Darn, that's a pain - I am guessing it is to cope with international law as I know in the UK if a building is visible from public property and is therefore permanently on display or some such then property release is not needed even if using the image commercially.

 

That's probably absolutely correct. But to be honest I can't be bothered to spend time working out whether any of the property in the picture is prominent enough to warrant a release so I just do blanket coverage. I expect most of my images to be for editorial purposes anyway, and if someone wants to use it commercially they will either take the risk, ask Alamy to contact me, or contact the owner of the building. A few years ago I had a four-figure sale for advertising of an unreleased building that was the main focus of the picture so clearly the publisher found a way to use it as they wanted.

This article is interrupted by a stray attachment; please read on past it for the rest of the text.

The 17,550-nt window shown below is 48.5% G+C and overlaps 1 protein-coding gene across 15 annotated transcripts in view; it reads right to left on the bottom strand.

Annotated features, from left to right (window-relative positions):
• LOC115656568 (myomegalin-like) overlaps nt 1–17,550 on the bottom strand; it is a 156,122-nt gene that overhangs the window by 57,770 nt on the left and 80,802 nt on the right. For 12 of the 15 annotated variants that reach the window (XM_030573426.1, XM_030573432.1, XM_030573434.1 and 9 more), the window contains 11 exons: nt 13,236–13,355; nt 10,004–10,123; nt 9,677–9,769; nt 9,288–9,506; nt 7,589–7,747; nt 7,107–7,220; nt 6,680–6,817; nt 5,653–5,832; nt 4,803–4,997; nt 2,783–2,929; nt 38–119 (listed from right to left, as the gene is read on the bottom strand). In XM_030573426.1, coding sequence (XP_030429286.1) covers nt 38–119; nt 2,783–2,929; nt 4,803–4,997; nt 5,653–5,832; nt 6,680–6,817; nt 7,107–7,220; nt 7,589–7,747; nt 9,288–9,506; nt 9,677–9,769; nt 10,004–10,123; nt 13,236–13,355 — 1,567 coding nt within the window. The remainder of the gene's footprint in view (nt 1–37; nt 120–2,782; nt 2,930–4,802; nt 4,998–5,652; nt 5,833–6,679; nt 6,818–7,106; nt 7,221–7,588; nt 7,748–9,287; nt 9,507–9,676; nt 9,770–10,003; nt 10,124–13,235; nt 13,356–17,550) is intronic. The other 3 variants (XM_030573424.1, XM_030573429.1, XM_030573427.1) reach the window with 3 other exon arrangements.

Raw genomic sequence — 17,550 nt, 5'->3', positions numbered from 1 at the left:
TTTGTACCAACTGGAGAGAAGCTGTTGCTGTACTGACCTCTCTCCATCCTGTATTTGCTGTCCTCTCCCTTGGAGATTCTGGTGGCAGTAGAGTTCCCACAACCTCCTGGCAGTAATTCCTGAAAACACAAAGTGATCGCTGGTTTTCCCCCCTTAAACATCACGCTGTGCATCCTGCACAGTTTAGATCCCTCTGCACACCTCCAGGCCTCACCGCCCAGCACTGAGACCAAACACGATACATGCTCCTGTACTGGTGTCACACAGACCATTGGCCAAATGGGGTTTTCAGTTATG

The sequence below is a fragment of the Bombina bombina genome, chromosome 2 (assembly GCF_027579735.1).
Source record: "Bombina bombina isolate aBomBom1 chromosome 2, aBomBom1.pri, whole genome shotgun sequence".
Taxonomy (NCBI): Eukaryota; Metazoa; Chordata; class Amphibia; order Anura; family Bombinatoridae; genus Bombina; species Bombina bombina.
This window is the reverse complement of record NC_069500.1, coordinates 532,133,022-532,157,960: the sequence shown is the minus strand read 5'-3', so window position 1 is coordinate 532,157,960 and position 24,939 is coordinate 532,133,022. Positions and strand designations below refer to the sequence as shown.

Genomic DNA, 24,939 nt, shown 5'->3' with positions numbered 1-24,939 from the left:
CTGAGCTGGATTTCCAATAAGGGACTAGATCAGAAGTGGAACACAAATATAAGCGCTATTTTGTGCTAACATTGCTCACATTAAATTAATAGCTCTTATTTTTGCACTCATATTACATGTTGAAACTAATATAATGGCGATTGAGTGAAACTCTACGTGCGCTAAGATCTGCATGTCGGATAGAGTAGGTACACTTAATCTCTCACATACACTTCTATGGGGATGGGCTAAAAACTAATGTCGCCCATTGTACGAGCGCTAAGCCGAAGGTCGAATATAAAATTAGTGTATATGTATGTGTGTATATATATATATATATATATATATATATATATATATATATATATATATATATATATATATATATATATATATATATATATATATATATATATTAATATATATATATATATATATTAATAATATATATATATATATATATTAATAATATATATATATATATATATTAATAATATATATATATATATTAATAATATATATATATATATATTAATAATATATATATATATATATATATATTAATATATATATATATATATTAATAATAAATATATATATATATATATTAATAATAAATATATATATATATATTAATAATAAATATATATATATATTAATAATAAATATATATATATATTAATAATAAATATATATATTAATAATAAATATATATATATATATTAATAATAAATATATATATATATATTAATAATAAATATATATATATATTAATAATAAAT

Alan

  • Like 1

Share this post


Link to post
Share on other sites
19 hours ago, Colin Woods said:

You need property release for every building or vehicle in the shot. Like Alan, most of mine are listed as "contains property" and "no release available". Only pure nature photos can be labelled as having no property. 

 

How about, for instance, close-ups of brick walls? Walls, of course, are property too, but would a release really be necessary in this case?

Share this post


Link to post
Share on other sites
5 hours ago, Thomas Kyhn said:

 

How about, for instance, close-ups of brick walls? Walls, of course, are property too, but would a release really be necessary in this case?